You are not alone
Many feel the same way you do. They are in a relationship and feel that something is wrong.
Domestic violence can affect anyone, regardless of gender, educational background, nationality, or age. However, women are most frequently affected. Worldwide, one in three women are subjected to physical or sexual violence during her lifetime. Emotional violence is even more common.
Violent relationships are never okay. You can (and should) get help.
How can you get help?
There are various support services that can help you. You have the choice: You can either seek help in your region or go to an advisory centre in another canton.Get help here
Victim advisory centres
If you experience any type of violence in your relationship, victim advisory centres are your point of contact. They help you find ways out of your abusive relationship. They inform you about your rights, support your decision-making or advise you what steps to take next if children are involved.
You can contact them by phone or e-mail and, if you want to, arrange a personal meeting.
- If you don’t speak any national language, the victim advisory centres work with interpreters, also in sign language.
- The counselling sessions are free of charge. You set the pace. Nobody will force you to do anything you don’t feel ready for.
- If you file a complaint, they can support you throughout the whole process.
- Depending on your situation, they can refer you to a lawyer or psychotherapist.
- In case of an emergency, you will receive financial assistance.
Women's and men's shelters
If you are acutely affected by violence, you will receive protection and support in a women's or men's shelter. You can also bring your children to the shelter.
Women’s and men’s shelters are places of refuge for people who experience psychological, physical and or sexual violence and find themselves in an unsafe or threatening situation.
- The service is open to everyone, regardless of nationality or residency status.
- The address of the shelter is kept confidential, you are safe there. The staff will not tell anyone where you are. They are specialized to support you during this time of crisis.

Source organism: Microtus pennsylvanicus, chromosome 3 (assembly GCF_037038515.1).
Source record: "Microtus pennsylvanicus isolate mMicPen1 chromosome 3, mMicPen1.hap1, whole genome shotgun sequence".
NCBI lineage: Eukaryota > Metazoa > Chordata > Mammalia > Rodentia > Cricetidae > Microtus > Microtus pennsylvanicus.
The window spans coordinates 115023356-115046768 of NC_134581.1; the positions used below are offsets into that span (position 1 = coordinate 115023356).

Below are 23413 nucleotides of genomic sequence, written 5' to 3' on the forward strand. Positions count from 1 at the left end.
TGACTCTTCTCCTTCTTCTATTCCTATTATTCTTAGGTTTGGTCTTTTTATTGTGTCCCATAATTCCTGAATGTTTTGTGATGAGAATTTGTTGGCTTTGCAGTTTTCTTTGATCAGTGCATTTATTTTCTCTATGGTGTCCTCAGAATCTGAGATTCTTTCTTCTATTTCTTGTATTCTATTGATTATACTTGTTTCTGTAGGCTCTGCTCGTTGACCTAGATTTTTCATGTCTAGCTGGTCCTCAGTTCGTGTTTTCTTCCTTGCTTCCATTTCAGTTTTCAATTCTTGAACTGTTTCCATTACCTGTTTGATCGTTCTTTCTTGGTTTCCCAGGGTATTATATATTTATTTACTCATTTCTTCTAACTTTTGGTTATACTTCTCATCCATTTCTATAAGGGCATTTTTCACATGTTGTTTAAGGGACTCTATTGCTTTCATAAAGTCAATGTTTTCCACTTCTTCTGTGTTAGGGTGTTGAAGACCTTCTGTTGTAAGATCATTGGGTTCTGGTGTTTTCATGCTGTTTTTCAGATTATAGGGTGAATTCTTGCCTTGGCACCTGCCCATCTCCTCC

- They provide protection and temporary housing. You can stay until you have found a solution. Maximum stay is six months.
If you feel threatened or if you are acutely affected by violence, contact the police directly on the emergency number 117. If you are injured, the police will call the ambulance (144).
What happens when you call the police?
- The police will separate you and your partner. They will ask you questions – it’s important that you tell them exactly what happened and mention any previous abuse.
- Usually, the police will take the abusive partner to the police station. They can also hold the person there for a limited time.
- The police can make sure that your abusive partner cannot directly contact you. They can also restrain him/her from coming close to your home, your neighbourhood or other places.
- If you have children, the police will inform the child and adult protection authority (KESB). They can then take measures to protect you and your children from abuse.
- Depending on the abuse, the police will automatically arrest the abusive partner.
If you wish to report your abusive partner to the police, experts recommend that you seek advice from a victim advisory centre first. They can prepare you in the best possible way for the questioning, which can be emotionally difficult.
Being in a toxic relationship and experiencing violence can be enormously stressful, both physically and psychologically. It can be relieving to seek psychological support to talk about your experiences and have somebody who can support you in your decision-making.
The victim advisory centres can also help you find suitable psychological support.
I was in an abusive relationship
Three victims of domestic violence tell you their stories.